Kiara: “My professor when I was studying circuits theory at university. She taught me that to really appreciate things we need to invest time, energy and face the problem with determination. She had an original way to explain circuits concepts from current, voltage, operational amplifiers, up to Thevenin and Norton theorem and when you did not get it, she found out a way to define it differently so you were able to see from other perspective. You know as a student when a teacher teach from the inside out. She has a truly vocation to teach students.”

Q: Are you involved/can you recommend any organization(s) that support Women in STEM (shoutouts)?

Kiara: “I would recommend the Outreachy program (https://www.outreachy.org/). I have been following them up since several years and it is amazing that more FOSS communities are driving forces to introduce more women into really neat and challenging projects. On the other hand, the International Centre for Theoretical Physics (https://www.ictp.it/scientific-calendar.aspx) always welcome applications for their workshops to young research women in a diverse set of science areas that covers from Internet of Things, Physics, Computer Science.”

Q: Can you name any women who have made a strong impact in the STEM community? How has their impact made an influenced your life?

Kiara: “Elecia White is great. She wrote a book (between others) about Embedded Systems which is totally awesome called: Making Embedded Systems. I do follow her post casts in embedded.fm Actually, the content is so richest and the work she is doing is worthy to appreciate. Having in the scene a woman that knows well her niche and brings you the best in each episode it is awesome. The impact of her in my life is to letting me know that I can combine a set of different skills in conjunction with STEM: writing and voice skills. Writing skills it is something that we must develop as engineers to organize and clean up our thoughts. Taking the example by people that have done before you as creating a book, it is a great opportunity to learn from. In addition, the process of getting live a podcast opens up a new panorama about the way you can share your knowledge and expose hidden skills, in this case the one that you develop when you speak at radio, that maybe as an engineer without internet, would be impossible to do due physical boundaries to reach your target audience.”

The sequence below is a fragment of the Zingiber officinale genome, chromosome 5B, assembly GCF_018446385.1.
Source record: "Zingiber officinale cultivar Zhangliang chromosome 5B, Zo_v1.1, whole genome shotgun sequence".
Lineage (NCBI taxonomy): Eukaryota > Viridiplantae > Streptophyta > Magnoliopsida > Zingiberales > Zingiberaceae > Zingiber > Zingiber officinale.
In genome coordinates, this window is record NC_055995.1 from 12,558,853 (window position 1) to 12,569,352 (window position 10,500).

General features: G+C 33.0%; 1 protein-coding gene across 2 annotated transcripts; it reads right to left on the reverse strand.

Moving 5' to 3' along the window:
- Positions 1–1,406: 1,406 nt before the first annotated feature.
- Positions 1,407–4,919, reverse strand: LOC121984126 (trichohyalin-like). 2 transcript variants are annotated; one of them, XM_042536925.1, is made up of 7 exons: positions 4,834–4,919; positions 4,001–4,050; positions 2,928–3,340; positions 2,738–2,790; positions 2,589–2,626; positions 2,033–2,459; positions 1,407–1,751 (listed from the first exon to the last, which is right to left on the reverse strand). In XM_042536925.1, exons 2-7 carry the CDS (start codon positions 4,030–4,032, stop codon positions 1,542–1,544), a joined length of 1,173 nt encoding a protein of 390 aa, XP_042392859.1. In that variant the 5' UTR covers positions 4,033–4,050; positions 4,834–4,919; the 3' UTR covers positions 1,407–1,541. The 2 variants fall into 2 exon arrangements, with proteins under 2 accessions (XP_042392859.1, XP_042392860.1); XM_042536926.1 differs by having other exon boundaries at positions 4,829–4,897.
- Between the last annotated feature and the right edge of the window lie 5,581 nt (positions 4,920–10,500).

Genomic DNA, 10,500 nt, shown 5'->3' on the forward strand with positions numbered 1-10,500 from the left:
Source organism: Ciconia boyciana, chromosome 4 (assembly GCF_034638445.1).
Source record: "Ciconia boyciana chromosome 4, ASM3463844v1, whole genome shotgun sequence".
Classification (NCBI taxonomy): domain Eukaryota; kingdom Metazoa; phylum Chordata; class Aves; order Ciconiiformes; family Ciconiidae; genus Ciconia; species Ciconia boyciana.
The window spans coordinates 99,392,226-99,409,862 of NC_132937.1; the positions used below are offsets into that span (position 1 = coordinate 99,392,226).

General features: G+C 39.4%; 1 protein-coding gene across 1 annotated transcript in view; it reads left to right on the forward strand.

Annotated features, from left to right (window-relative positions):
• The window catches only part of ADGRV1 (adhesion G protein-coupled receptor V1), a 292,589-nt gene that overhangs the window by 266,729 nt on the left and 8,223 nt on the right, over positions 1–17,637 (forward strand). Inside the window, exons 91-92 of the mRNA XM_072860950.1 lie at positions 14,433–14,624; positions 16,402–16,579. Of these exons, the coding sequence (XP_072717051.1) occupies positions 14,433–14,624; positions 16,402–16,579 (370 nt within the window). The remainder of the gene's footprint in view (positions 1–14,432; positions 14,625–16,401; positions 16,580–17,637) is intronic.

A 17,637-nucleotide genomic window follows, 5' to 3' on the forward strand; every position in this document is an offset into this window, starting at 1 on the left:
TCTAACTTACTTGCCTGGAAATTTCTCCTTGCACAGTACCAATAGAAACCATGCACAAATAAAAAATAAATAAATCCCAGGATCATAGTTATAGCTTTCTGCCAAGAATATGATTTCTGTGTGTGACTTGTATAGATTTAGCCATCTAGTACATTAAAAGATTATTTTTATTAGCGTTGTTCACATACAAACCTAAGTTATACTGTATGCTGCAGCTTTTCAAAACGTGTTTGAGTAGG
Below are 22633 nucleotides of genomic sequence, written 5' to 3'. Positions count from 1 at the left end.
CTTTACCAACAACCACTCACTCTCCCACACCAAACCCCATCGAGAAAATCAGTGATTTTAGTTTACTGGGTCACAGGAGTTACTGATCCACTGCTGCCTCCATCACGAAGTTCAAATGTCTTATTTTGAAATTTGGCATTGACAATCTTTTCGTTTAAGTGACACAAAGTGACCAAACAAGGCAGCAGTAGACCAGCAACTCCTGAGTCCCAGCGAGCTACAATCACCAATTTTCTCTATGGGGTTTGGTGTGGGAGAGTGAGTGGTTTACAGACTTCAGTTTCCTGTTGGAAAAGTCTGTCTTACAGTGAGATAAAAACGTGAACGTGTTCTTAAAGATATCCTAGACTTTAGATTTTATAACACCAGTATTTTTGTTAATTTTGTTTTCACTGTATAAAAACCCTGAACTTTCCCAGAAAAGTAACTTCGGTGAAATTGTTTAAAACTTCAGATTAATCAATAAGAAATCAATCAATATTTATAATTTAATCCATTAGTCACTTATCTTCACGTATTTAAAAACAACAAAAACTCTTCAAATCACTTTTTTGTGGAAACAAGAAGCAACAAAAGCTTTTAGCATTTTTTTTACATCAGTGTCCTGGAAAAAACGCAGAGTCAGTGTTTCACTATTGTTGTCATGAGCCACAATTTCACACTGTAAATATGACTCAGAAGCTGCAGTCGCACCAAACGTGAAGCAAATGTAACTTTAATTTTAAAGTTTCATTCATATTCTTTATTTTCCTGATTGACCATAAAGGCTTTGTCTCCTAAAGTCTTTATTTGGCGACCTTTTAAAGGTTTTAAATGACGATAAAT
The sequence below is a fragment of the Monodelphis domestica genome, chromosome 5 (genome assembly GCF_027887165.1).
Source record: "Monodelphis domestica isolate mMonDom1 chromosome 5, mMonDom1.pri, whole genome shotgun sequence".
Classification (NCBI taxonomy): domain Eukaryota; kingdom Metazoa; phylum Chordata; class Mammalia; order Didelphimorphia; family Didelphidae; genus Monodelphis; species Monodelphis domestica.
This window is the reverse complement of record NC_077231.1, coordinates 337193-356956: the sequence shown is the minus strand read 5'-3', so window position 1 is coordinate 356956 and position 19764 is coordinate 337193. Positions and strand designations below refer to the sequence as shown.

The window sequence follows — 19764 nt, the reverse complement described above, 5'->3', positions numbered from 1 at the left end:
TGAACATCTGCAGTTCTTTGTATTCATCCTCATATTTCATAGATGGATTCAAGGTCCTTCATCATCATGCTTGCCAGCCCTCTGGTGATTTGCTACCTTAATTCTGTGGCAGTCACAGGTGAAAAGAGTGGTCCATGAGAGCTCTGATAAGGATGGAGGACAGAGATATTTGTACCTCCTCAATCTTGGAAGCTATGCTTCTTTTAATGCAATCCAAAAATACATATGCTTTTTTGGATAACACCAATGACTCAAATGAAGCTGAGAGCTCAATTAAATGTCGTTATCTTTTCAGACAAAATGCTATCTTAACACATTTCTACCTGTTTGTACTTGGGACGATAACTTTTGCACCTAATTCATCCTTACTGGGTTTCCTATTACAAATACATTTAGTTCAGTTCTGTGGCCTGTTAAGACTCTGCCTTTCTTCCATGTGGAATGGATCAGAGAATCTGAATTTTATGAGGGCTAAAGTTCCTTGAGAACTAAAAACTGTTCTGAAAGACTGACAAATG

Q: Are there any (YouTube, Instagram, Twitter, etc…) influencers out there who inspire you regularly? How/Why?

Kiara: “Limor Fried, she have been for so long doing electronics which is great because has become a great role model to follow. I learn an infinity set of techniques from her “Desk of Lady Ada” episodes. I like her sharing spirit and I share her vision that it is more fun to mix software and hardware to create things. She has put a lot effort in creating a new whole ecosystem for education in hardware and software that push off ourselves to go beyond our boundaries, leading us to other stage where innovation comes. That is why we have some neat projects in the way we use electronics in wearables, or how we gather data from our environment.”

Q: Top three changes which could make life easier for Women in STEM?

Kiara:1. You possess an inherently creative process that generate awesome ideas, do not hesitate to share them. Make yourself listen to. 2. Get involved with local STEM communities around, you will be surprised how great and amazing people you will spend time. 3. Exposing more young girls in environments that encourage them to expose their ideas and gain knowledge.”


Advice to the younger you and women considering a career in STEM

Q: Which achievement do you look at and think “I’d love to go back in time and tell younger me that this was possible”?

Kiara: “I would love to go back to my universities years and tell me: “Building printed circuit boards it is not imDo not let your curiosity shut down by no one, by nothing. Question everything and make your conclusions based on your own experience.

For both second and third: Making yourself interested in STEM history and how is related to women to stop questioning and keep your head up. You will noticed that woman have faced hard challenges, however, even though the vicissitudes of the time, they overcome them. possible, but it requires efforts to start to find the balance at the beginning. Once you are moving, there is nothing that can stop you.””

Q: Did you ever stay at a place where politics got in the way of curiosity, technical progress or personal growth? How did you realize, and at which point did you decide to move on?

Kiara: “I did not.”

Q: If you could go back and change one thing in your STEM path, what would that be?

Kiara: “I would not change anything. I like to think past is past and that we must move forward and learn from the experiences happened in that frame time.”

Kiara:1) Do not let your curiosity shut down by no one, by nothing. Question everything and make your conclusions based on your own experience. 2 - 3) For both second and third: Making yourself interested in STEM history and how is related to women to stop questioning and keep your head up. You will noticed that woman have faced hard challenges, however, even though the vicissitudes of the time, they overcome them.”

What’s Next?!

As a reminder, this week, we will be meeting with Ana aka @anaqueenmaker of @EpicQueens. To read more about this week’s interview, and to learn how to participate, be sure to checkout the 96Boards OpenHours website! Countdown and instructions on how to join can be found there!